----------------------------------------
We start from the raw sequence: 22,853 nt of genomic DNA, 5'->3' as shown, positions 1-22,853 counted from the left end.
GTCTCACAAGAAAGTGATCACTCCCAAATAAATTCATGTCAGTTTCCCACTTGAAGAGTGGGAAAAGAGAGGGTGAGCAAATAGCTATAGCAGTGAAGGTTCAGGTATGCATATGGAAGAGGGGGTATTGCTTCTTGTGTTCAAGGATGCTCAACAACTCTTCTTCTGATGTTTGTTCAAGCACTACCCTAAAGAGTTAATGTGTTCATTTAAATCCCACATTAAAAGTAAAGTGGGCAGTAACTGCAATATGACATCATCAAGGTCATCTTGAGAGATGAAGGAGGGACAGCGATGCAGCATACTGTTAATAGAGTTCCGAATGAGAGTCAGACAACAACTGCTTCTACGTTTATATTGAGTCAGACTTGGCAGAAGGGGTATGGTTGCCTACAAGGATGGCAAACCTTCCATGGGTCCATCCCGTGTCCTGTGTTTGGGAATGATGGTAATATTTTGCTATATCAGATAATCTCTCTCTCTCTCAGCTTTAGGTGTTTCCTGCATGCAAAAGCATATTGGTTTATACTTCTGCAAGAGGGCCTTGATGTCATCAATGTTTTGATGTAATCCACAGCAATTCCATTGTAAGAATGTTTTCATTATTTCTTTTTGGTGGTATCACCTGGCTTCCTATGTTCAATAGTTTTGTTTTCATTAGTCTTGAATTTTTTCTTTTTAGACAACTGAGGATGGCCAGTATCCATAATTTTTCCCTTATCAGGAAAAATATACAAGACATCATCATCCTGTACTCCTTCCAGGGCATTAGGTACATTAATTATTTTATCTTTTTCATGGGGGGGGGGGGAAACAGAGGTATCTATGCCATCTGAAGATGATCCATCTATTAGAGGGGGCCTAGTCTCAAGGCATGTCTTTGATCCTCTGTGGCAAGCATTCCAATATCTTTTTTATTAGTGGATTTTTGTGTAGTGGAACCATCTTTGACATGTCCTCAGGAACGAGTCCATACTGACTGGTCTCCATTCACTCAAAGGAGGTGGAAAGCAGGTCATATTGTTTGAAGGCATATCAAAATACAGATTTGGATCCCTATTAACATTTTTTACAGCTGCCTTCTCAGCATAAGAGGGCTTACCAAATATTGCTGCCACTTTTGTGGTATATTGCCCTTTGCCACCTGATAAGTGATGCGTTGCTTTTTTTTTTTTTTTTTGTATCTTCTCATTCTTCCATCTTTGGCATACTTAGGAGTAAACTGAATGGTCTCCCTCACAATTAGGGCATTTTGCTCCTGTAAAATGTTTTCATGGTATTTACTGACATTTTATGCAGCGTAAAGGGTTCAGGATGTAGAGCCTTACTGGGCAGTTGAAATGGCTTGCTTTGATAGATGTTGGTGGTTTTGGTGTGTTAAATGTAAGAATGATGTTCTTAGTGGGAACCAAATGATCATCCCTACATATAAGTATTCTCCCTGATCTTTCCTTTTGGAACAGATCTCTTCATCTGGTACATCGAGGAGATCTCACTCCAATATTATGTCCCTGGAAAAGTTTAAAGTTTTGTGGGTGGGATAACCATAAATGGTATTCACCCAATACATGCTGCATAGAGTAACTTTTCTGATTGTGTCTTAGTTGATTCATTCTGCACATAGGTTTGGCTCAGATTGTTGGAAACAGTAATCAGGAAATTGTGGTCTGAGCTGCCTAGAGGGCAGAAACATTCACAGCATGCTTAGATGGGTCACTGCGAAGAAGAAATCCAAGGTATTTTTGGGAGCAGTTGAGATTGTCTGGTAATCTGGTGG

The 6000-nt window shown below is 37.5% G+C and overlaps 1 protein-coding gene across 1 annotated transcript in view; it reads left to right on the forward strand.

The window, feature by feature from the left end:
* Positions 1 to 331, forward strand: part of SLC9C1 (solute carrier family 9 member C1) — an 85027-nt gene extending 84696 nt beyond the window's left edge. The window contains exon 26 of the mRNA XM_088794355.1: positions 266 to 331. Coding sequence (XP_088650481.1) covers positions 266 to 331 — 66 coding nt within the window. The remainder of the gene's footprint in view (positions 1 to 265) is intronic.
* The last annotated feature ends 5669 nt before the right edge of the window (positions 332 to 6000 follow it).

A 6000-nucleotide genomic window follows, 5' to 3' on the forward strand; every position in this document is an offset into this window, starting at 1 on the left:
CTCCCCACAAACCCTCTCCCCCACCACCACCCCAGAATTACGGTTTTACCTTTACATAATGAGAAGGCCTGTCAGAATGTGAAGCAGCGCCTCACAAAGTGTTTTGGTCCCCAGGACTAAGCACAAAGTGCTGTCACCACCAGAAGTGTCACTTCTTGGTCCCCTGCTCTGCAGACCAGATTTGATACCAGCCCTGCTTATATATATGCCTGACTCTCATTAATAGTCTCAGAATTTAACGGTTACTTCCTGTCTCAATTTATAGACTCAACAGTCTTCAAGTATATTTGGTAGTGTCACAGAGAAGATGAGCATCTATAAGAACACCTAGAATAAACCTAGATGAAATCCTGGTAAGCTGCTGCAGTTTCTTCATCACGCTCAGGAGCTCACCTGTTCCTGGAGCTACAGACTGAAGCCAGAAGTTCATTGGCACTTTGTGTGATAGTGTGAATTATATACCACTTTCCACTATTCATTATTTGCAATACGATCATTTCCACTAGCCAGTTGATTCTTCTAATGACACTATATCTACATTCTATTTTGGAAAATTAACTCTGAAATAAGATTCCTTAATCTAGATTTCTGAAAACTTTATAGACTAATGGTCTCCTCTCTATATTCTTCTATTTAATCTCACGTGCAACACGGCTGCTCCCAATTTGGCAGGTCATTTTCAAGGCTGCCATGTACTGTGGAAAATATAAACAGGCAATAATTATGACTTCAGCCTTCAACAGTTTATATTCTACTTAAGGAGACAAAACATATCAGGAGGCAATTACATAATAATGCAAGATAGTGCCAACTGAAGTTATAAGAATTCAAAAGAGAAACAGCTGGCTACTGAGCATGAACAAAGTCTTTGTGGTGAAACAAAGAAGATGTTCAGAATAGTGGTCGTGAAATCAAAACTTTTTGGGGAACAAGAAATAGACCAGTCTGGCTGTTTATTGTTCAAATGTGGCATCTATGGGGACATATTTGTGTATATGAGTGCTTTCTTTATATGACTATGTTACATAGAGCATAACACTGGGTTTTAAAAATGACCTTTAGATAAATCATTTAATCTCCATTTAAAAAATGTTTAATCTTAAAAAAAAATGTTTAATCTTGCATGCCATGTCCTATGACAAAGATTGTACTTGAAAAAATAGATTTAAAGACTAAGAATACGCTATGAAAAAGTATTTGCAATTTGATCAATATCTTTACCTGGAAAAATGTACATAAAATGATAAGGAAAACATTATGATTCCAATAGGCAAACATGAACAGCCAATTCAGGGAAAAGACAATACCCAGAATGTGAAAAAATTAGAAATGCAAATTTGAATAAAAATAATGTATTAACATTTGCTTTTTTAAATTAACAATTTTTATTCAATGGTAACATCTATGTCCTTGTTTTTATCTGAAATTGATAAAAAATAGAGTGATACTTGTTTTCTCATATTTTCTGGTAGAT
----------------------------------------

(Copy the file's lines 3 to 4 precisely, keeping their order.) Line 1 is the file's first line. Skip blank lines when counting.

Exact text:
The 6000-nt window shown below is 37.5% G+C and overlaps 1 protein-coding gene across 1 annotated transcript in view; it reads left to right on the forward strand.

The window, feature by feature from the left end: